The pedantic one or she who has made the grammatical mistake?

          Where’s Rabbit Dave when one needs a ruling on such matters? :grin:

    2. Have just looked again – the paper version is also missing the second R. You’re right about being conditioned. Have you ever seen the thing that just gives the consonants of the words in a sentence and your brain can still read it? That’s not expressed terribly well – oh dear!

  14. This was one of those that I found quite tricky while I was doing it but, now that I’ve finished, I don’t know why.
    As usual I missed 7d for far too long. I was also stupidly slow with 27a – hardly the trickiest clue so no excuse for that one. I needed the hint to explain where the first letter of 10a came from.
    I enjoyed this very much.
    I liked 17 and 24a and 2 and 9d. My favourite was 11a.
    With thanks to Virgilius and BD.
    Have had better days – Mum still causing trouble – it’s chucking it down in Oxford – wet, bored and grumpy collie! :sad:

    1. Oh, dear, sorry about Mum. Having no family, I have no one to niggle and annoy. I tried practising shouting at Sadie but she just wagged her tail and licked me!

  15. I loved this, probably because I had no real problems and had my faith restored! I tried to find a shock treatment for psychosis at 11a, then tumbled once I had all the letters. Favourite was 9d. Thanks to setter and hinter for enjoyment.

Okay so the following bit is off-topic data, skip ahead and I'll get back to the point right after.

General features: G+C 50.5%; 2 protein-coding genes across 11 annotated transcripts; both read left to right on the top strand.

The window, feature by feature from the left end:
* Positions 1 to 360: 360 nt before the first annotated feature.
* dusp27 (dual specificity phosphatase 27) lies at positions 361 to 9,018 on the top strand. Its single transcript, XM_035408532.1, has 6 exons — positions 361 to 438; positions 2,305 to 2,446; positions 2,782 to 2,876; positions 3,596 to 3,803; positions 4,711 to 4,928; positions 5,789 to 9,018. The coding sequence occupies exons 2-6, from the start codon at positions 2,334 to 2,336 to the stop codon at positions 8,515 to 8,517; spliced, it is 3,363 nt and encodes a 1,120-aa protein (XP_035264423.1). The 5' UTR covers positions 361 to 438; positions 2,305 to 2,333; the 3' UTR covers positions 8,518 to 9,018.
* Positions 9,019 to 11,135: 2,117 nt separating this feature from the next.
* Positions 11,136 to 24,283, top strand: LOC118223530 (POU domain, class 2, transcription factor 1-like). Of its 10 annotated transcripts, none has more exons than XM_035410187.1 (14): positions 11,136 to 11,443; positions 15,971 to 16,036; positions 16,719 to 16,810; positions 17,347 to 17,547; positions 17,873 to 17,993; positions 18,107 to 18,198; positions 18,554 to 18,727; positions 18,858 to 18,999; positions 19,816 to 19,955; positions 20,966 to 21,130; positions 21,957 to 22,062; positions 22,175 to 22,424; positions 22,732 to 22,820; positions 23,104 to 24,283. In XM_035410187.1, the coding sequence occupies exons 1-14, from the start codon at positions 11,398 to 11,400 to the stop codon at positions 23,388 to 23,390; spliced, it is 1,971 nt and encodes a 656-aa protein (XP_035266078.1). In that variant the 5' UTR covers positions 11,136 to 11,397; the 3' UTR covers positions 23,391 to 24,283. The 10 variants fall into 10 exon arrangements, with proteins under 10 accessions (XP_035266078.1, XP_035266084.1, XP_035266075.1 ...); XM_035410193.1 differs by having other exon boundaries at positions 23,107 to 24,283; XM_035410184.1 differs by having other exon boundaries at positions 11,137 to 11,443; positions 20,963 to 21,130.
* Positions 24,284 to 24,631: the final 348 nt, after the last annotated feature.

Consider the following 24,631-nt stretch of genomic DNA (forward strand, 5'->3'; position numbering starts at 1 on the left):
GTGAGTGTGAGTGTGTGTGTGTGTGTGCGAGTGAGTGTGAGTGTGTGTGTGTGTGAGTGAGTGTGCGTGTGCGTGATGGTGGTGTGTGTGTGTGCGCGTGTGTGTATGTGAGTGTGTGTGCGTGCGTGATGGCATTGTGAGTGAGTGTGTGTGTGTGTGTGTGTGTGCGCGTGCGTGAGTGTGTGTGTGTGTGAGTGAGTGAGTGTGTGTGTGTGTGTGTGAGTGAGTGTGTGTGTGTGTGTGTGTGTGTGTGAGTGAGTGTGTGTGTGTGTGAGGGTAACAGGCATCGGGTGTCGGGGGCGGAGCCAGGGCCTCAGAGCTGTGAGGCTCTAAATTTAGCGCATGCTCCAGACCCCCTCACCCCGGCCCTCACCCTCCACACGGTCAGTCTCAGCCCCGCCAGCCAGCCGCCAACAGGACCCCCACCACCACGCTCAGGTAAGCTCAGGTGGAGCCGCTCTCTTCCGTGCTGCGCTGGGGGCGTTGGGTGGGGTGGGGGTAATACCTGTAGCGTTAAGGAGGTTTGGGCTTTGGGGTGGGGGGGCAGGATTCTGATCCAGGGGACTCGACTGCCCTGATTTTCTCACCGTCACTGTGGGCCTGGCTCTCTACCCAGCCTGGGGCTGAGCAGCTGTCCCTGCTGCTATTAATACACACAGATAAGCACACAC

1. Blimey – whatever time do you wake up on a Sunday morning? Don’t even think about answering that or it will give people an idea about how long it takes you to do the crossword!

  16. Thank you Virgilius, good fun as usual. Last in 25a. The penny dropped eventually. Thank you BD for your hints. Back to NW tomorrow after great time in Norfolk.

  17. Thought this was one of Virgillius’ slightly easier puzzles, but none the less excellent for that. Definitely ***** for enjoyment. :smile: Plenty of super clues. 25a was my absolute fave, but I also much liked 17a, 27a, 1d, and 9d, to name but a few.
    For once, I think I have managed to reason out my answers correctly! Looking at the lucid hints you’ve given here, Big Dave, I know that I did at least work these ones out properly. Hope the same will hold for the remainder …
    Very big thanks to Virgillius and to Big Dave.

  18. Quiet here today for a Sunday – where are you all? Do hope that you haven’t all drowned in the heavy rain.

  19. Have to agree with Jezza and Stan ,my favourite compiler but when Brian eases off the difficulty level he normally increases the amusement level and for me at least did not do so today despite the usual immaculate clues .
    However still looking forward to next Sunday ,
    Thanks to Virgilius and BD .

Comments are closed.